Your router lists names for other devices on the WLAN, but not for the Raspberry Pi. A clue to why this is is in the names used for the other devices.
What are their names? Are they hostnames you set or something else?
They are just names, like: Galaxy-Note9. I didn't gave anything any name
These are based on MAC address lookups. If you haven't heard of them before MAC addresses are network interface firmware entities; they are generally represented as a set of 6 bytes in hexidecimal separated by colons, eg.:
Because they are usually stored in firmware, they can be changed, so they are not a guarantee of anything, including uniqueness -- but since the chances of two devices with the same MAC are very slim,1 they are used by link layer protocols such as ARP by your router, which corresponds them to the IP addresses it assigns.
Point being, MAC addresses generally don't change from what they are assigned by a manufacturer, and they play an important role in structuring a WLAN. To help prevent collisions (duplicate addresses), the first half of a MAC address is associated with a particular manufacturer (then it is up to the manufacturer to avoid using the same address multiple times).2 Sort of like internet domain names, manufacturers buy/register blocks of such addresses, and you can do lookups and reverse look-ups based on that.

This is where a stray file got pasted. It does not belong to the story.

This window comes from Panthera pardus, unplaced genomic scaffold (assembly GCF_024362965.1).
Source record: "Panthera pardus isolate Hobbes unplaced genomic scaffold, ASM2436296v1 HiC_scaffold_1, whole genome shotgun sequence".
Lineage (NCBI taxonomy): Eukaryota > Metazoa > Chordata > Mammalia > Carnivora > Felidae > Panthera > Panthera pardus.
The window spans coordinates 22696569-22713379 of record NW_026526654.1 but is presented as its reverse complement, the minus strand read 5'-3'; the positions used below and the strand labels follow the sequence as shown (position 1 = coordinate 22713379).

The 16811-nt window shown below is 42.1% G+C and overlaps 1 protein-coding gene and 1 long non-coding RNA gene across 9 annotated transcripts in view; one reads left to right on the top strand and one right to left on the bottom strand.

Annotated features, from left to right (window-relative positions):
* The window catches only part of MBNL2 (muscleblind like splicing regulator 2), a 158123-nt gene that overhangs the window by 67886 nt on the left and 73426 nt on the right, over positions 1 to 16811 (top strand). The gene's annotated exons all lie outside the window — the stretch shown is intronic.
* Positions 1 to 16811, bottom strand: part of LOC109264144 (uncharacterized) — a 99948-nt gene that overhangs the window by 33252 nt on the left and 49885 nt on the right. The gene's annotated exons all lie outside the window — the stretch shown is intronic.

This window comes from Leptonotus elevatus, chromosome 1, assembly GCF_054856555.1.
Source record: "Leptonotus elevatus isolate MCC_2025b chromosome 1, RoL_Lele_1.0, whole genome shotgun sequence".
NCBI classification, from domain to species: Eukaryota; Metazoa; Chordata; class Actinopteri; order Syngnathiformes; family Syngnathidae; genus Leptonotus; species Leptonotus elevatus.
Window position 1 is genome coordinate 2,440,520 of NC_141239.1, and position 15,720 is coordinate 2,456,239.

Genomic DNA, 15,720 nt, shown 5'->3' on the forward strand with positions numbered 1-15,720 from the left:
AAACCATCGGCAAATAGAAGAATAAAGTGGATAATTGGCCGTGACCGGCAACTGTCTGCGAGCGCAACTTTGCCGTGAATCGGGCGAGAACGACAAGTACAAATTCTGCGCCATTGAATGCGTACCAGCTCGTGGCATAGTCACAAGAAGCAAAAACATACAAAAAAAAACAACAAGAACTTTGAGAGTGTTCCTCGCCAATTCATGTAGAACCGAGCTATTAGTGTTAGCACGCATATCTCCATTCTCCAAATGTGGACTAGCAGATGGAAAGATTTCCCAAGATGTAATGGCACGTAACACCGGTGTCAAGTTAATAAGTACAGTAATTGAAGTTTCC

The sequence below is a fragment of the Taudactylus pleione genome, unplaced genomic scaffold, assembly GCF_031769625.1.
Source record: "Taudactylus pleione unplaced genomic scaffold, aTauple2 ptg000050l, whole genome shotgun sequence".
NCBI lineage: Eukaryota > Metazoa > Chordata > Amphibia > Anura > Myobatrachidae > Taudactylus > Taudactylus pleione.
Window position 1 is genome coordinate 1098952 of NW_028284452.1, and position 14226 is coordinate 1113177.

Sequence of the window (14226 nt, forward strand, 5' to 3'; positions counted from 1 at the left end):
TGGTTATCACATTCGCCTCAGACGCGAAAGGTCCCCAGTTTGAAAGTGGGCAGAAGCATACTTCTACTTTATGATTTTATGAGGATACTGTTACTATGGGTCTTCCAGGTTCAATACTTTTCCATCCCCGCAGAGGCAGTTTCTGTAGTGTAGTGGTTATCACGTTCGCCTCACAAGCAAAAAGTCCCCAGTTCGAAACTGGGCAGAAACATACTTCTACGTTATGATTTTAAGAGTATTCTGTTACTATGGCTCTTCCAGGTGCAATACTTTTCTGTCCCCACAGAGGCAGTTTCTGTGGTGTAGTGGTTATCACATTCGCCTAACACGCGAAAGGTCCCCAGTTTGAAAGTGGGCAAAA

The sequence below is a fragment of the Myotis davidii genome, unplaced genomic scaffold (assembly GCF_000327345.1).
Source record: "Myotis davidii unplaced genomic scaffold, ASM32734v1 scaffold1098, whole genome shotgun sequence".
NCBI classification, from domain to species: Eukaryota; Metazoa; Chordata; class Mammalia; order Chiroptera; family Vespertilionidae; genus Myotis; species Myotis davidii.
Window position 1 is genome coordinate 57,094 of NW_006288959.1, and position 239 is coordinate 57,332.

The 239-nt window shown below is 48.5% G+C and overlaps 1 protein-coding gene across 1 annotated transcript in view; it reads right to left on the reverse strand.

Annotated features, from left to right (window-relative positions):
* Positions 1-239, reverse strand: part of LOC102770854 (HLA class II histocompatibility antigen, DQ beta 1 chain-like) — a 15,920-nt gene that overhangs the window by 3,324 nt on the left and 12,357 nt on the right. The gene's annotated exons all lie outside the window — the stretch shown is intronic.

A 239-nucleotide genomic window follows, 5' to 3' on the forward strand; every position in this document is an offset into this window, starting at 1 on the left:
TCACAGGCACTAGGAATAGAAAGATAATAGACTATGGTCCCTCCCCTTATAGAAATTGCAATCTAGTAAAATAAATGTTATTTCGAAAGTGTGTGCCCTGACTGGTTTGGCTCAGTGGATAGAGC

Which is exactly what your router does. If you pop my example address above into the "Vendor Lookup" just linked, you'll get Raspberry Pi Foundation. If you put "raspberry pi foundation" in the OUI reverse lookup (the OUI is the first 3 bytes of the MAC), you'll get
Some versions of
nmap and other network tools also do lookups, which is why you will sometimes get "Raspberry Pi Foundation" from them.
Anyway, "Galaxy-Note9" doesn't have an OUI via reverse lookup, but "Samsung" has quite a long list. I would guess the router has a stored list that it uses (this is how
nmap does it, I believe) which may be periodically updated, rather than doing live internet exchanges. This could explain why the name is more specific (eg., if Samsung provides a breakdown), and why the lookup is not exhaustively accurate (it doesn't really matter anyway except for convenience in listing active devices). Evidently the Pi Foundation did not make the local list.3
In any case, it is not a host name, point being, the router did not get them from mDNS, which is what
avahi-daemon implements. This runs by default on Raspbian and is also implemented on Windows and Apple devices, hence these will identify the Pi this way. However, this higher level identification isn't very important to your router since it depends on the WLAN working properly first to function.
More accurately I'd guess the reason they are changeable is so that a router can refuse duplicates, in which case the device can proffer an alternative.
The last half of the address is 3 bytes, 16777216 possible combinations.
I notice that
nmap generally doesn't identify Pis by name either anymore, because I still get manufacturer IDs for many/most things on my WLAN but not for the Pis. I thought they had started using an unofficial/arbitrary OUI (they have probably sold more than half the number of addresses available with just one), but my newest pi, a 3A+, with the newer wifi chips, still uses